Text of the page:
Its been six months since I’ve been part of switching the last project still running on SVN to git. Most of the developers in the project had not yet have the luck of working with git. After introducing the team to git and answering questions over the course of the following months i’m trying to give an overview of the two most common unknown concepts in git I’ve encountered.
Following I’ll use the term “label” for concepts such as branch and tag.
The git history is a graph that contains nodes (commits) that are linked.
After checking the log of a repository you might see the following:
You can see two labels
master both pointing to the commit with the shortened hash
HEAD points to the current commit we have checked out. As a result
git checkout HEAD will never change anything as we are always already on the commit where
HEAD points to. The other label
master points to the last commit created in our master-branch.
git checkout -b new-branch it looks like this:
Now we have one more label that points to the only existing commit.
That’s all it took to create a branch. No copies necessary as in SVN.
After creating a new commit on our
new-branch the log looks like:
HEAD and the
new-branch label has moved forward.
Now we want to merge the new feature back into our master branch. We create an explicit merge commit via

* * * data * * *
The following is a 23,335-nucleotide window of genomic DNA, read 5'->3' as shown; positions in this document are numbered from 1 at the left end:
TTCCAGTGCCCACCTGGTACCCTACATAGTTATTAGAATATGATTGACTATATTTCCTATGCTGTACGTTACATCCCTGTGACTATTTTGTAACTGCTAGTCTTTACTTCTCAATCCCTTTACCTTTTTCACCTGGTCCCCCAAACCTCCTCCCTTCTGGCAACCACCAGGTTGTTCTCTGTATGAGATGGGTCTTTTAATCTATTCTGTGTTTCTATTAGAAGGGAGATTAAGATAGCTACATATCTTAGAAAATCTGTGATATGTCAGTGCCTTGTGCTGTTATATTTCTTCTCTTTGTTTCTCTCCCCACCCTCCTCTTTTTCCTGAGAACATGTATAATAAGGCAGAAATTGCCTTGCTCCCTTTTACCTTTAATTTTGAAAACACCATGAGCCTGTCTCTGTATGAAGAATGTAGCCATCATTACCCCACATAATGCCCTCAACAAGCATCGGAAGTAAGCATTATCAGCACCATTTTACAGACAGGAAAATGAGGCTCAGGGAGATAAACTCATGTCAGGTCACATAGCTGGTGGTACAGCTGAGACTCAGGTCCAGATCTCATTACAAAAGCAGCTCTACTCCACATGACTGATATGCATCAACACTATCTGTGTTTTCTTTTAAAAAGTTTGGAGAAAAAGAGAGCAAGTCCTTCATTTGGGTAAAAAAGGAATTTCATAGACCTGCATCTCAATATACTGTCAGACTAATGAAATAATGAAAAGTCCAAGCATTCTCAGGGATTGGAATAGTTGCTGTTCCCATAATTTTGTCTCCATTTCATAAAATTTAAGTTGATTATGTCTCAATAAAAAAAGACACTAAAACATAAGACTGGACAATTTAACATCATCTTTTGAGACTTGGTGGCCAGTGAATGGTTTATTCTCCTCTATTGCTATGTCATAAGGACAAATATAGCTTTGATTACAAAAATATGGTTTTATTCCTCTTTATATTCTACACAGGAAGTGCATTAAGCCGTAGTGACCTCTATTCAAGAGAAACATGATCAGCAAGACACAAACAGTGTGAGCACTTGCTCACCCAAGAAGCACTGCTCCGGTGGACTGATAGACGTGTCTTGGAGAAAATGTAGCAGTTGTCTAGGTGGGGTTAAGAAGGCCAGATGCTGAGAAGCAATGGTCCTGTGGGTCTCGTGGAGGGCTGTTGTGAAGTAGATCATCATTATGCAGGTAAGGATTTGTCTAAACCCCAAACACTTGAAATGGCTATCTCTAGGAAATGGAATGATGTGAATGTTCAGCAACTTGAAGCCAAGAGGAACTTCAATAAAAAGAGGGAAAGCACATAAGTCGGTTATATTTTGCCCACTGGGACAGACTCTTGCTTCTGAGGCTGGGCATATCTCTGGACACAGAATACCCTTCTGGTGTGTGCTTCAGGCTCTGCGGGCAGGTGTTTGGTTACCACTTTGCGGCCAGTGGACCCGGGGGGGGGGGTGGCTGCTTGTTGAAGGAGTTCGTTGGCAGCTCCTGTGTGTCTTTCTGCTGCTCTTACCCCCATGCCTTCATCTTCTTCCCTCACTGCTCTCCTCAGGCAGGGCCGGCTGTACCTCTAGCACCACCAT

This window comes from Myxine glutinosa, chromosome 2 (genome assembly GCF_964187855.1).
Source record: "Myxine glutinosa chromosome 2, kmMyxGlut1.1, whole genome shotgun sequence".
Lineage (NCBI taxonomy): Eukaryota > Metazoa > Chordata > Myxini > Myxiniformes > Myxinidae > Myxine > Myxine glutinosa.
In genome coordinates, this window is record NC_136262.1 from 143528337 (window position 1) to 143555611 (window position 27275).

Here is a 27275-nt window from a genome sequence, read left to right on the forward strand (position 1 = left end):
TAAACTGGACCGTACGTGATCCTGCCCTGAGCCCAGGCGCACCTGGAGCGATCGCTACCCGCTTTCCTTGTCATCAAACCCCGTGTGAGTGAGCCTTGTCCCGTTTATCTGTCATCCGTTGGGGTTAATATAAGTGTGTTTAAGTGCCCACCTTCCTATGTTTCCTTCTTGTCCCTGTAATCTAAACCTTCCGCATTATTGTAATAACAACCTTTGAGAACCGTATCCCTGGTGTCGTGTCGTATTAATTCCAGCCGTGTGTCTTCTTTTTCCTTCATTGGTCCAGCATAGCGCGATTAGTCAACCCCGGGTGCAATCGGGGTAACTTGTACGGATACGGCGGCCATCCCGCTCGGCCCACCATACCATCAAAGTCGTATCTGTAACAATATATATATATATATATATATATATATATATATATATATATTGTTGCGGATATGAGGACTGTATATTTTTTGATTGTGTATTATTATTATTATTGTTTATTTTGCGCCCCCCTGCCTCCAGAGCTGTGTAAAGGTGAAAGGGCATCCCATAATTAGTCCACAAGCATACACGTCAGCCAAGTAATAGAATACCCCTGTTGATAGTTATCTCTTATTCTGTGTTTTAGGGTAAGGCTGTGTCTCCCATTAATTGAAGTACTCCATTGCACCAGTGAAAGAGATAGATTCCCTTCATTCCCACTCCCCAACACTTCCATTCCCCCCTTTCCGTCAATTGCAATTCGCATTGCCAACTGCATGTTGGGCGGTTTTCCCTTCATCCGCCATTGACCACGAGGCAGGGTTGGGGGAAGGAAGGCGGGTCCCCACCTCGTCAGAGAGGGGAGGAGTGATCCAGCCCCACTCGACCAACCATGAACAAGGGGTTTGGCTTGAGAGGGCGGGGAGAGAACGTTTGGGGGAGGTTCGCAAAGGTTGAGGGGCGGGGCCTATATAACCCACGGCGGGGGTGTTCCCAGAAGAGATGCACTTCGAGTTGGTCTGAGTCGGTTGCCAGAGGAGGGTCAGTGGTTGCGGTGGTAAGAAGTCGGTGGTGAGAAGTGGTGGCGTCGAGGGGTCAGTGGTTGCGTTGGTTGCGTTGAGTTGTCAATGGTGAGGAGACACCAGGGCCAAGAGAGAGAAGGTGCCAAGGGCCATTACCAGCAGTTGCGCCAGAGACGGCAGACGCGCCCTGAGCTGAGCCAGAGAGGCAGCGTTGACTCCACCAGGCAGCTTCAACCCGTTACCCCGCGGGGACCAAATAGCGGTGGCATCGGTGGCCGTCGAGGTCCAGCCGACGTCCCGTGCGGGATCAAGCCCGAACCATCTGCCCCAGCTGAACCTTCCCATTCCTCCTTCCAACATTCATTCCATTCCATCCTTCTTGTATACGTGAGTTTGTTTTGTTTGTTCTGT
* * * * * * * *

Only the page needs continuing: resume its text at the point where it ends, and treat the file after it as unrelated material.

git merge --no-ff new-branch
HEAD and the
master label has moved forward.
new-branch is still available as a reference to the tip of the feature branch.
Now we tag our release via
git tag v2.7
As we continue to create commits
HEAD and the branch label will move on. The tag will stay.
The difference between a tag and a branch is that a tag can’t be moved (without deleting and recreating it)
This knowledge should help dealing with questions like
If i create a tag on the commit of the tip of a branch and then delete this branch, can i go back to it?
Yes. As the branch label has just pointed to a commit so does the tag.
It states that I’m in ‘detached HEAD’ state. What does this mean?
You are on a commit that has only one label point to it (
HEAD) when you create commits now and then say check out
master again the connection to your previous commits is lost because no label points to them.
The whole references and labels concept is very nicely explained in Git For Ages 4 And Up. Don’t be quenched by the title :)
There is a fear that if should you ever type in something like
git reset HEAD~1 --hard, which deletes the commit
HEAD currently points to, is lost irretrievably. This is not true thanks to the concept of
git reflog which I’m going to showcase here:
Lets say you have created a new feature branch
awesome_feature and created the first commit in it.
Now we delete this commit via
git reset HEAD~1 --hard and realize we want to have the commit back.
After you type
git reflog you will see:
We can now go back to the state before the deletion via
git reset --hard 6a81aa2 and were back to:
Still, the full reflog will not be there forever. Git will clean it periodically.